We're going to spend some time today talking about an artist who, among those who have studied art, is extremely well-known. But for some of you he may be a bit more obscure.
His name is Paul Klee (pronounced 'CLAY'), and the majority of his art was made in the earlier decades of the 20th century.
Klee was born in Switzerland in the late 1800's. He was the son of a professional violinist, had a passion for music, and was considered to be quite good at it. He was given some great academic musical opportunities, but in his late teens decided a life spent in the visual arts was the path he wanted to take. He then studied at the Academy of Fine Arts in Munich, and very quickly became known & respected for his work.
During his life as an artist he was truly an explorer & experimenter, and for these reasons was able to develop a very unique creative voice. Because of this desire to explore, he never really could settle on any one particular style. He experimented in many art genres including Cubism, Pointillism, Surrealism, and Expressionism.
His art was also significantly influenced by his musical background, resulting in what is referred to as "polyphonic" painting — the theory and practice of representing music in pictorial form.
Here you can see his diversity of styles, and also the influence of music in his work:
In addition to his art, he was also well-known for his decade of teaching at the Bauhaus. For those of you who aren't familiar, the Bauhaus was an exceptional art school in Germany that attracted many famous artists, and one that was sadly closed down by the Nazis during Hitler's regime.
When the Bauhaus was closed in 1933, Klee moved back to Switzerland, and spent the remainder of his years there. It was during this time that he was at the peak of his creativity, and also when he created today's discussion piece, Ad Parnassum.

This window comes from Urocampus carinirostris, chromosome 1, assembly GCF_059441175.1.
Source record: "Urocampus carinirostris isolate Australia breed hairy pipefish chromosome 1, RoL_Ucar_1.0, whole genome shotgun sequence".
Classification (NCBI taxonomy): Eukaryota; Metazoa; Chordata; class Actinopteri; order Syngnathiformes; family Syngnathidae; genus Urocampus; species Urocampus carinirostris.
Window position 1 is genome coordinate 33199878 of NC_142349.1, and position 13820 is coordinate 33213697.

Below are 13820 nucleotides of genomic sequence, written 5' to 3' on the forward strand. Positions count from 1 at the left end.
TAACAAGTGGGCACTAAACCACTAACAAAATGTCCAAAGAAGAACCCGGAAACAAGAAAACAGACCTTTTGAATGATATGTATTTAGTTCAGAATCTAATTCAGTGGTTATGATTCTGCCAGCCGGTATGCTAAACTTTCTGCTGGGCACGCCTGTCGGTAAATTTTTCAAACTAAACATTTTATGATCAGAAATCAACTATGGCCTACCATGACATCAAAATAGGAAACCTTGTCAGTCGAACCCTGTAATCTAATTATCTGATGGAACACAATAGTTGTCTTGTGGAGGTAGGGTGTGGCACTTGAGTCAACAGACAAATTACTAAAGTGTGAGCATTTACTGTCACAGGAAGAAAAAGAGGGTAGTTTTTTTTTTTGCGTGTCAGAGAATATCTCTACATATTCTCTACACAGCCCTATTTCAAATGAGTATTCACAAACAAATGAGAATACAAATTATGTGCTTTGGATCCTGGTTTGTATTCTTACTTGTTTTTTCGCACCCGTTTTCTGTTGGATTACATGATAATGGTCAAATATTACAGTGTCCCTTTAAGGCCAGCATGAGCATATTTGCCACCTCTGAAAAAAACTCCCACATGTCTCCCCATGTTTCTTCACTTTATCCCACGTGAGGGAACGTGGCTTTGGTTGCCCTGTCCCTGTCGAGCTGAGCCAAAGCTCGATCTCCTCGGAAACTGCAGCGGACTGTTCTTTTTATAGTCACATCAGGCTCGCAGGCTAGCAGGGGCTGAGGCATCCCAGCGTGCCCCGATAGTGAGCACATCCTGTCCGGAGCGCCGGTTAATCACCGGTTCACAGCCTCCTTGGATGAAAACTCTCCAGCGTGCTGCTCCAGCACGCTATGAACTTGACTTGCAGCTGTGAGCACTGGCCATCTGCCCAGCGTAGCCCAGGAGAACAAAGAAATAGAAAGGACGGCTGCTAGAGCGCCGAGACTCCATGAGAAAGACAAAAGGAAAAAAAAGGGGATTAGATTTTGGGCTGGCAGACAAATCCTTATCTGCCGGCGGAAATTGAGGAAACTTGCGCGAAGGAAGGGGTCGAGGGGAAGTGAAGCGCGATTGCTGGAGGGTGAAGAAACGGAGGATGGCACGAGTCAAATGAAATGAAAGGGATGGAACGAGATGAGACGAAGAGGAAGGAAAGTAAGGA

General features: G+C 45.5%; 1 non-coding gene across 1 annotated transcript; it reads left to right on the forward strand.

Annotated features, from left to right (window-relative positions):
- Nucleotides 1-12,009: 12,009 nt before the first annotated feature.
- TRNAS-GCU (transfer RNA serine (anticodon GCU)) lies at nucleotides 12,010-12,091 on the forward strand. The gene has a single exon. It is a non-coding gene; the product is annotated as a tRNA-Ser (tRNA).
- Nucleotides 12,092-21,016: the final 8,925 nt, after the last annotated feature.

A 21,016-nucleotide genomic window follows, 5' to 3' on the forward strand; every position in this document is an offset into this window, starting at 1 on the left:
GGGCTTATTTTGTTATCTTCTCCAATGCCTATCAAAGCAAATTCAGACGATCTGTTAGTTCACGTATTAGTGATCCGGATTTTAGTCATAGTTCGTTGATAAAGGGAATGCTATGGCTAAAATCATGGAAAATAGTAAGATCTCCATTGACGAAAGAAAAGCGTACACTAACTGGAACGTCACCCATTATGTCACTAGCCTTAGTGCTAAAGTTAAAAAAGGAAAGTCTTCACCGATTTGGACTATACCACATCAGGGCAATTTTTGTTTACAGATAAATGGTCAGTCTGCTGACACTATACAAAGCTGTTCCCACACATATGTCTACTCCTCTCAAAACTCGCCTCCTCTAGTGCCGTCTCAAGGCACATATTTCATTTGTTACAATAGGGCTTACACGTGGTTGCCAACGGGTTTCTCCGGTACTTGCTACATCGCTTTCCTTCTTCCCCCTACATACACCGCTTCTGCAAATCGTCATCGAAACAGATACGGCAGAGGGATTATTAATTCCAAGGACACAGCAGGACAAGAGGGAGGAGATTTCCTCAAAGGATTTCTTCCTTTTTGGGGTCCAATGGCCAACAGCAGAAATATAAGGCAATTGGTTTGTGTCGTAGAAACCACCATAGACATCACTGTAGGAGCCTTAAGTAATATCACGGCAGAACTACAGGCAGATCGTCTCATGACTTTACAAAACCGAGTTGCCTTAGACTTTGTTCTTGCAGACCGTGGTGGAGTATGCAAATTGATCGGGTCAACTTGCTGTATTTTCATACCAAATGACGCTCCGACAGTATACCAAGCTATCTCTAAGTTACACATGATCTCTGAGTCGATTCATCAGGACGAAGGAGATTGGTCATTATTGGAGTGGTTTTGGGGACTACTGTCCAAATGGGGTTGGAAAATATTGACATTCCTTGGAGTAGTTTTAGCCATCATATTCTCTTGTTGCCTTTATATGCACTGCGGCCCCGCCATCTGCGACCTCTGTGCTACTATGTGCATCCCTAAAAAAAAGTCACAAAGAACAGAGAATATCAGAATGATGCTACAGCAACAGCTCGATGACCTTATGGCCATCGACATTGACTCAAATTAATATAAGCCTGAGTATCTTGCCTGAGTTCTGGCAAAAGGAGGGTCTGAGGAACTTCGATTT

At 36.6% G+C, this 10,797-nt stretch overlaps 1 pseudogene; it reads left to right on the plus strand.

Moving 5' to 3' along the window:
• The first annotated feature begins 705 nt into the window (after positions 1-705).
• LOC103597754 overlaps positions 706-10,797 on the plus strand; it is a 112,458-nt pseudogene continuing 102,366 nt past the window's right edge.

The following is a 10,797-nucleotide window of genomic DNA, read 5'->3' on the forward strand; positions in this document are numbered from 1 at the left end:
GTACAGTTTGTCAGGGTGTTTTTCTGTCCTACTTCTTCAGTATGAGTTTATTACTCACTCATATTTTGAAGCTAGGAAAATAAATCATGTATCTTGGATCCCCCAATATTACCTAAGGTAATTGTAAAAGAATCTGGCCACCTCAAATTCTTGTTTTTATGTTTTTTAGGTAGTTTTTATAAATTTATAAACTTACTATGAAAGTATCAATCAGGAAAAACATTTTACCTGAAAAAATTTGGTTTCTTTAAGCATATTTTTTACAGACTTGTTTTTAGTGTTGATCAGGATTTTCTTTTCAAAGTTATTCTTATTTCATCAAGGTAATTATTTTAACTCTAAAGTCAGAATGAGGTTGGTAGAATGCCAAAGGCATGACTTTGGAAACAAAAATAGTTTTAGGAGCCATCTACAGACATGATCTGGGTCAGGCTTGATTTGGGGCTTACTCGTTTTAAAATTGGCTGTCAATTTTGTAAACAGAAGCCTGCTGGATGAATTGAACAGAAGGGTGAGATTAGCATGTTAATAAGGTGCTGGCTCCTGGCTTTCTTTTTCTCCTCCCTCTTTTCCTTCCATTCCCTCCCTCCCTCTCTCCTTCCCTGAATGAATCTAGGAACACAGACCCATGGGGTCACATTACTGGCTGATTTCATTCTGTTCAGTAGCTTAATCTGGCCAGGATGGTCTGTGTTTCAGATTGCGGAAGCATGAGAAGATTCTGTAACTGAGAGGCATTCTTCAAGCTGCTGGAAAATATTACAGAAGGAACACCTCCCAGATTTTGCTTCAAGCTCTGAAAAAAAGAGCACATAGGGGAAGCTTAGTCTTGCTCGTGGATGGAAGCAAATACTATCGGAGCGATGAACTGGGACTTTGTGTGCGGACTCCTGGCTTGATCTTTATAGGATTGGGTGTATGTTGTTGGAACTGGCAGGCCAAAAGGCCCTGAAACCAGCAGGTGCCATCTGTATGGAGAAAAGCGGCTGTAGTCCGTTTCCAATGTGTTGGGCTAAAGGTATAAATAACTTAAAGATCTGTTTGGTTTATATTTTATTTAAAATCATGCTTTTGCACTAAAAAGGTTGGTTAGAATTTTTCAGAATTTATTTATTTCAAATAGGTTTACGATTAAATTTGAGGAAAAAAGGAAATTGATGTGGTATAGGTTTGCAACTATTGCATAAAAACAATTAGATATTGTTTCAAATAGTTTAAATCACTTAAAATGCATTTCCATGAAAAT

Now let's start to focus on the Klee work that I chose to talk about today. As I said its title is Ad Parnassum, and after some googling I discovered that it's Latin for "towards Parnassus" — which is a mountain in Greece, near Delphi.
Here's the painting...
by Paul Klee, 1932
100 x 126 cm (39" x 50")
Kunstmuseum Bern, Switzerland
Is it not really cool, or what?!! One of my all-time favorites.
So many fascinating colors and layered geometric shapes are interwoven into this piece. You can actually SEE his polyphonic concept of art come alive here. To me at least, I feel like I'm looking at a living, breathing symphony! One that would be a discordant cacophony if it wasn't for his careful & quite beautiful use of structure, line and harmonious color.
Here's some close ups ... because the magic is in those details!
In this piece the artistic technique used is referred to as "pointillism". At it's most basic definition, Pointillism is the use of small points of variations of color that when seen as a whole, create a representation of something.
It's a technique that holds amazing attraction for me. I have been enamored by it ever since my days of art history classes in college. Not sure exactly why, but it has always resonated with me.
In this painting there are many opinions as to what that pictorial representation might be. Is it a mountain? Is it a house? Is it possibly the pyramids in Egypt (which he visited)? Is that a gate or doorway? I like to think it's all of these, and more. Thus, showing his love of capturing seemingly disparate aspects of life in one painting.
That's just a taste of Paul Klee and his work, Ad Parnassum. This is an excellent YouTube video by the Kunstmuseum about it. It's about 3 minutes long, and has lots of great information packed in there.
As always, I like to encourage you to take a deeper dive into an artist's life — and so if you'd like, this is a great place to start.
And if you want to chat art & creativity leave a comment below ... I'll be sure to reply.